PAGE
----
I've got the FDA Inspection, not sure when I'll get my candy blues

I've just been informed that the FDA will inspect my candy shipment; I'm not yet sure when they'll schedule the sampling. I have no worries about the shipment passing sampling inspections, since the FDA did this before on a small FedEx shipment I received a couple of months ago. What I'm worried about is when my cargo will be released. Since the FDA is under no obligation to accommodate my schedule, and since the new anti-terror legislation makes the inspectors especially busy, I may be in for a long wait.

As a contingency plan for the festival, I'll still display the tiny number of samples I've got and offer to take orders and offer free or cheap shipping, but then shift most of the booth layout to focus on the ceramics maybe Eugene Levy's tea. It's also possible the second shipment, due to arrive in the morning, will clear earlier, and then I'll just be missing the bigger gift boxes and the sampling tubes.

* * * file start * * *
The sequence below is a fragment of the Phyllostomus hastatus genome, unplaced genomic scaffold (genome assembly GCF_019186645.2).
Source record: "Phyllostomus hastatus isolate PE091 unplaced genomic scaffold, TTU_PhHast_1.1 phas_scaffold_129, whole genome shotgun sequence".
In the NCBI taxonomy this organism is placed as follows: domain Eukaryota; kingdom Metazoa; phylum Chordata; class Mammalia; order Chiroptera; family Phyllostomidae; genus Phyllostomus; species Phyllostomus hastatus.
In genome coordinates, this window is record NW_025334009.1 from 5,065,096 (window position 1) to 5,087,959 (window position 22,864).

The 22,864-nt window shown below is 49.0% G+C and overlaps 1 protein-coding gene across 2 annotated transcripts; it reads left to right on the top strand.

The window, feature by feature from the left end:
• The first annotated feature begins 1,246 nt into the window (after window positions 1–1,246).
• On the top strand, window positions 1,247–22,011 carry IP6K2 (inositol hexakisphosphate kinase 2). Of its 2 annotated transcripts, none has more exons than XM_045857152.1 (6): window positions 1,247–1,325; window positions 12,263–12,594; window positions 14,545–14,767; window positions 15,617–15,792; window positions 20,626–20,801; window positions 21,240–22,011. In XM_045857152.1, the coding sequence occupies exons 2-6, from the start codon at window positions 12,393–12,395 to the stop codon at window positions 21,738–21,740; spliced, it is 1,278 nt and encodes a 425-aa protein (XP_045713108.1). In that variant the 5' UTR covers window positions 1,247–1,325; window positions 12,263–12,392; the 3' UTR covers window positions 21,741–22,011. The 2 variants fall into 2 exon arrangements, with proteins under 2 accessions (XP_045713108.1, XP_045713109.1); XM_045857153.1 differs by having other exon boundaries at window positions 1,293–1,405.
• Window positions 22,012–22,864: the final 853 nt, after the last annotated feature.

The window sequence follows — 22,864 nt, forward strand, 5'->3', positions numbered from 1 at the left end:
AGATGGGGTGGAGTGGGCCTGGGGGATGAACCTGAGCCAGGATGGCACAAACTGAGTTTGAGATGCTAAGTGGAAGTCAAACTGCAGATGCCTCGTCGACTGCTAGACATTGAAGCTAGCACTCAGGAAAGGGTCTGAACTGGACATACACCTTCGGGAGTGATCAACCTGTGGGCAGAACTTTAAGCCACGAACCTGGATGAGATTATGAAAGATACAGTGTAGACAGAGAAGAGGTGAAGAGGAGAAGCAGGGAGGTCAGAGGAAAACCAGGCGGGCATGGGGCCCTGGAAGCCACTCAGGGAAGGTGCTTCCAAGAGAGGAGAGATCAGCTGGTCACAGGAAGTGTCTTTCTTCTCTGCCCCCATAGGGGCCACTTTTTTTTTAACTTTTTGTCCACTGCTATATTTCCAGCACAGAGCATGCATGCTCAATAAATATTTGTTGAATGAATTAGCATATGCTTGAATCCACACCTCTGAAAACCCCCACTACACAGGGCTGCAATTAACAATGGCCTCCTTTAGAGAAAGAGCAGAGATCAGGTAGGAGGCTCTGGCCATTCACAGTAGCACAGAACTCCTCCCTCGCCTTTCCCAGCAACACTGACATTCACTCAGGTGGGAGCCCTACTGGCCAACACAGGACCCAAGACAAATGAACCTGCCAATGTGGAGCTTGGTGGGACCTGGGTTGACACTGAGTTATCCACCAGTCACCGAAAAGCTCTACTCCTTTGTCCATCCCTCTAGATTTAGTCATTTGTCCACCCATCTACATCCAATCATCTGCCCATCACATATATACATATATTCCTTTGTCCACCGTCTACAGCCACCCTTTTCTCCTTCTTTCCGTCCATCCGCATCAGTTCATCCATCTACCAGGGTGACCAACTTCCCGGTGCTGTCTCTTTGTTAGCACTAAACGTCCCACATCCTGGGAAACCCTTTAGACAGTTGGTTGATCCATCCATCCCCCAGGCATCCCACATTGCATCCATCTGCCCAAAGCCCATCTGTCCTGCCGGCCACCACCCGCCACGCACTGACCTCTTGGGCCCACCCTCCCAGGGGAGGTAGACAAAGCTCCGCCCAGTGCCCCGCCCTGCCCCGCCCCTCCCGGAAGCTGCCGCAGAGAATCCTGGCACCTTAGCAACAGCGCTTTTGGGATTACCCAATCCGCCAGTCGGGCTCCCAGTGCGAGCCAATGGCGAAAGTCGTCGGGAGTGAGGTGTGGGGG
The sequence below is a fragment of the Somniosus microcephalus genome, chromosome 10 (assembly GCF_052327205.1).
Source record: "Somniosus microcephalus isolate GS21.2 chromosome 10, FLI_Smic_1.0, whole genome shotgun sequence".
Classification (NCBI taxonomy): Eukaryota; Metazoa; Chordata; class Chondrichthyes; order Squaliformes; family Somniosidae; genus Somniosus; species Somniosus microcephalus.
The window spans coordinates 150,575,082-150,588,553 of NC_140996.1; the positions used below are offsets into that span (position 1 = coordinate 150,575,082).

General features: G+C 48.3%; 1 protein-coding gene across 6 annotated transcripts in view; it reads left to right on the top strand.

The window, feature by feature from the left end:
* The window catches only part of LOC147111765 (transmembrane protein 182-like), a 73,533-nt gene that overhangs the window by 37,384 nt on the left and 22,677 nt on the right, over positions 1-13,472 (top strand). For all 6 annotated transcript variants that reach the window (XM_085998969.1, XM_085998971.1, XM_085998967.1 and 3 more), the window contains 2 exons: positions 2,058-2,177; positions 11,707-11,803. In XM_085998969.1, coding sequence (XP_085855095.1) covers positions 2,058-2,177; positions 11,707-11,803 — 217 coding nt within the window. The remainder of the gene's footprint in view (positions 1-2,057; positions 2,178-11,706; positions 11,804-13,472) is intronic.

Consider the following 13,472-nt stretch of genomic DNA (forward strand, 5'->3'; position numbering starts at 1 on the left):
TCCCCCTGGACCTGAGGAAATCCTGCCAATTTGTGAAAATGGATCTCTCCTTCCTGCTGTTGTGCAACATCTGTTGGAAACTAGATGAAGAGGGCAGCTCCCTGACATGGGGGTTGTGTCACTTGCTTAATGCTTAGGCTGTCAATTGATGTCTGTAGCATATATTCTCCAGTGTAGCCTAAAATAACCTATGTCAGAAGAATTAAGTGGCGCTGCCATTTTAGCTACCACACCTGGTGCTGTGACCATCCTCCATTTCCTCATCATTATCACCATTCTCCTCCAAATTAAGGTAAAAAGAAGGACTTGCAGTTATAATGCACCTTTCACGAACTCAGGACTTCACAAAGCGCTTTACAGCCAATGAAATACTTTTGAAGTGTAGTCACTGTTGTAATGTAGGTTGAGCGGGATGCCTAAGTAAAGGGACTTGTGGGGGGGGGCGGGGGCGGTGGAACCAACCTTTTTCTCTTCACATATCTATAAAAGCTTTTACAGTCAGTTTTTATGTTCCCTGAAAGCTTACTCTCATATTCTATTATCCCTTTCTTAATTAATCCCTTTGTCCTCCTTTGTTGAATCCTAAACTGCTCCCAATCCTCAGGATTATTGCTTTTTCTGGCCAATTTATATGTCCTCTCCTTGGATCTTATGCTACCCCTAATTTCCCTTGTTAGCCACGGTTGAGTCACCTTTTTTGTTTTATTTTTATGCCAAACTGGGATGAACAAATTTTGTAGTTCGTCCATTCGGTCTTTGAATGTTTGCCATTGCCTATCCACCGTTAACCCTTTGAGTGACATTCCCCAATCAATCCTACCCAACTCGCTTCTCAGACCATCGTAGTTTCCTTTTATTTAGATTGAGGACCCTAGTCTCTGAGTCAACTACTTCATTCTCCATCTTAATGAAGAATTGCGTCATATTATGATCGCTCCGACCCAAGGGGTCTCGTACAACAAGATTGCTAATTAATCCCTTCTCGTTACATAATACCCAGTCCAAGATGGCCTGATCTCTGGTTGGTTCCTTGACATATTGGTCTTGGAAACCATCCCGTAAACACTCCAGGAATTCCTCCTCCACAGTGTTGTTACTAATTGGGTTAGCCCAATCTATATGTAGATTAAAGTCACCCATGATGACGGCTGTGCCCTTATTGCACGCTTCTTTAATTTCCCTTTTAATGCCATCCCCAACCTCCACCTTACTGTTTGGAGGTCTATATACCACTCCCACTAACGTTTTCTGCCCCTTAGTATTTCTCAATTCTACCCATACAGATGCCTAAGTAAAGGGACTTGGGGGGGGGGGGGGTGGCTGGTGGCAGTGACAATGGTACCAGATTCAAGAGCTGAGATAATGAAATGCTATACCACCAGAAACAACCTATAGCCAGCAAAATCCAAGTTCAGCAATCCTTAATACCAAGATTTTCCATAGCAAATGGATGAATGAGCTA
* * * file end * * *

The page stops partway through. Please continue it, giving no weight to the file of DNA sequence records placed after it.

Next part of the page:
Cars are trouble

On my way home from an in-store demo of the dragon beard candy, I started my car, and a warning light which I have never seen before was illuminated. I wasn't sure what it meant, but based on the hieroglyphics, I surmised that the problem was a taillight of some sort.

I thought that I should inspect the lights before I drove any meaningful distance, so I stopped my car just before leaving the parking lot and took a look. The lights seemed to be ok, and my turn signals checked out fine, and even the reverse gear lights seemed to be normal. So I decided to worry about the problem when I got home.  Not really sure what to make of the issue, I tried jamming an umbrella against the brake pedal to see if it the problem would appear when the brakes were engaged.